Homecoming at the Model T Museum is this Saturday, May 17, 2014. You don't want to miss it! Something for everyone. Raffles held every 30 minutes from 10:30 am until 7 pm. The event starts at 9 am and includes swap meet, show & tell, free popcorn, bake sale and so much more! Model T Museum, 309 N 8th St, Richmond, Indiana. Hope to see you there! Watch for the ad in the Pal-Item on Friday.
I have donated a $500 gift certificate towards
direct enclosed auto transport for the raffle ...
ATTEND PEOPLE !!!!!
The T is in the trailer and ready to go!
I would love to go to this but having such an event in May when school is still in session I think limits the attendees.
My wife is a teacher and I have a daughter in grade school, kinda hard to plan a trip.
My suggestion is for a June/July or August event.
I even bought a new trailer just for this trip. Heading down from Canada. See you all there!
My wife and I made it to Richmond. More than 10 hours on the road. Met a couple of Model T people already. We will be taking the T out very soon to see the town. See you all tomorrow. Dave & Pam
Take lots of pics Dave! Hope you and Pam have a great trip!
Greg and Robin
Thanks Greg and Robin. Will be sure to get pics. Had the car out for a drive but, the rain was returning. Sure is good to have an enclosed trailer like you do.. It saved me twice now.
Hope the rain clears up for the Museum homecoming tomorrow. Sounds like a great event!
Sounds like lots of fun.
Favor to ask....I'm still looking for more photos and information on:
Body numbers and letters of 1906-1923 open cars. Please see the posting “Home for the Holidays” at: http://www.mtfca.com/discus/messages/29/40322.html for additional details on where to look and what to look for etc. I am especially looking for the 1915-16 open cars with the riveted cowl as shown below from a 1915 Fisher bodied touring:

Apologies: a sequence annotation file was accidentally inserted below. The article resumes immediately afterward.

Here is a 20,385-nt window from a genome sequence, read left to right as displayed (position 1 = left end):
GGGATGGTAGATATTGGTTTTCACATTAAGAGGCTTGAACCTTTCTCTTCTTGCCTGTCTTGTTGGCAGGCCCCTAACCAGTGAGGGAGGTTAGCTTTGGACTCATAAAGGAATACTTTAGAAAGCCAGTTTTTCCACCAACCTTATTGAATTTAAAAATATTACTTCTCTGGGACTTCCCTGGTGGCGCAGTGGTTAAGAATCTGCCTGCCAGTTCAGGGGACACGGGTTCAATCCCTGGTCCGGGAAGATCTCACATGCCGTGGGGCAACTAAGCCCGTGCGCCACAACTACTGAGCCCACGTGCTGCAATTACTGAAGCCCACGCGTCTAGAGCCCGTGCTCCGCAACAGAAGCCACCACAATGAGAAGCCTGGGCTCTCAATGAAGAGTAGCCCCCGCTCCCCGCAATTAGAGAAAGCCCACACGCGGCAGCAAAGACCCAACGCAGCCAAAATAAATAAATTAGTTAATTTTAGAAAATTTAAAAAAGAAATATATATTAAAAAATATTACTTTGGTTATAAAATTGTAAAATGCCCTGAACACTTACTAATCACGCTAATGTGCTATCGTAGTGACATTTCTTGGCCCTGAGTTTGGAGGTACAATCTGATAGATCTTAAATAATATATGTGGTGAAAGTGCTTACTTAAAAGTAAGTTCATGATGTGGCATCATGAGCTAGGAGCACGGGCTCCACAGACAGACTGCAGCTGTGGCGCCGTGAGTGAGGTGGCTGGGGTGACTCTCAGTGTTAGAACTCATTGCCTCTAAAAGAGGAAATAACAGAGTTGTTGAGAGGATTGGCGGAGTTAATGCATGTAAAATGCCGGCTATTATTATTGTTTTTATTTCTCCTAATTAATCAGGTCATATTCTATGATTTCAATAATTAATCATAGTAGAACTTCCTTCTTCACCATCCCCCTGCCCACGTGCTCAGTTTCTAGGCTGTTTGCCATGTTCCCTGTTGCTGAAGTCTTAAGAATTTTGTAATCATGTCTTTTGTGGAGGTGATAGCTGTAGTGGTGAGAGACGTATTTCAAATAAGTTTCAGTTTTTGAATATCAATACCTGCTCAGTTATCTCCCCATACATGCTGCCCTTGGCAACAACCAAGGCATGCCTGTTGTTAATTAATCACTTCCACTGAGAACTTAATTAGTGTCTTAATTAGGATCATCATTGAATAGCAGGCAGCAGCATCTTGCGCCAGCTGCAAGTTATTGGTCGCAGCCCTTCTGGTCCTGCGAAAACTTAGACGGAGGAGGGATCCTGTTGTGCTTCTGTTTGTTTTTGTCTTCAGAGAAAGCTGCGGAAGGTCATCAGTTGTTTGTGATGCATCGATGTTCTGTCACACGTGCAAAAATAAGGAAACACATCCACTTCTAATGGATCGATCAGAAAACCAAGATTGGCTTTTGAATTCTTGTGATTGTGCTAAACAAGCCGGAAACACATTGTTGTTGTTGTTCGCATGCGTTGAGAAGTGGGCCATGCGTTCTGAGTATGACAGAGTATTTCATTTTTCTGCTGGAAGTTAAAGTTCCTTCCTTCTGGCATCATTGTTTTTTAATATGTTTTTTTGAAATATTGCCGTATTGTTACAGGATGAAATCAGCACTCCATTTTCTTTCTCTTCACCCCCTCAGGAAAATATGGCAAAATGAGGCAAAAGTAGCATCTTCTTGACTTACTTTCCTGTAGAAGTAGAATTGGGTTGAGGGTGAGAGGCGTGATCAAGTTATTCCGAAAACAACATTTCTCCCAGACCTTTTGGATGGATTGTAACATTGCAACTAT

Notice the 7 rivets (there are actually 9 but one of them is hidden on each side of the dash by the upright wooden frame) above the coil box where the curved section is riveted to the front section. I'm trying to figure out which body maker of body makers used that method on their 1915 and 1916 bodies. I believe Fisher did, but I would like some additional data points to support that. Note Phil Mino has posted some photos at: http://www.fordfarm.net/twopiececowl.html that strongly indicate at least one body maker used the two piece riveted cowl beyond 1916. Any information on that would be very helpful.
With a large number of Ts, perhaps one or more of them will have that riveted style cowl. From the limited sample size I have so far, I have not found any Beaudett, Wilson, or Monroe bodies that used the riveted cowl.
If anyone sees some body numbers for 1906-1923 cars, please try to capture them or ask the owners to send me the information -- i.e. body number, wooden or metal seat frame for the 1915-1923 open cars. If they believe the engine is probably original to the car, I would like to capture the engine number (you may put XXX in the last three places -- I don't need that level of detail.) And if it does or does not have the riveted cowl. Please see:
Also, I’m trying to gather additional information on the Cleveland, Firestone, Ford, loose lug demountable wheels supplied by Ford. Any photos etc. of the lugs, and any identifying markings would be a big help. Please see: http://www.mtfca.com/discus/messages/257047/313621.html?1348491514
for additional information and photos.
Have a great weekend and when you have time please post photos for those of us who could not make it. And for Jim and others who helped contribute raffle prizes, donated time, etc. thank you so much for supporting our hobby!
Hap l9l5 cut off
I'll be up there, but I am bummed as I have no trailer to get to bring the T. And its only 39 miles away from Richmond! argh!
Benjamin DRIVE IT
I'm with John on this one. In 2008, I drove 354 miles to Richmond from St. Louis (and back) in the T. If I were 39 miles from Richmond, I'd drive. (Heck, even with a trailer, it would be faster to drive than to load, drive and unload.)
Have fun, everyone!
Hopefully people will take LOTS of photos and share them with us here.
Jay, since it is already Saturday, I am expecting the first pictures any time now....
How many vendors were there??
It's May for crying out loud! Why is everyone wearing coats/jackets?
54 degrees in Richmond right now. That's about as warm as it got here today. Had some sprinkles of rain this afternoon also.
Yeah, about 62 in St. Louis on May 17th. I don't know how much more of this global warming I can take.
I was a great event and well worth the drive from Canada. Awesome museum. Where else would you get to see a right hand drive Town Car or one of the first 400, two lever Ts ever built. It was great to finally meet people like Ron Patterson, John Reagan, Mr. and Mrs Mize and so many others I've seen online. Great cars and great people including the food venders. The swap was useful too. Picked up a perfect ring and pinion for ten bucks! Thanks to everyone who worked hard to organize this.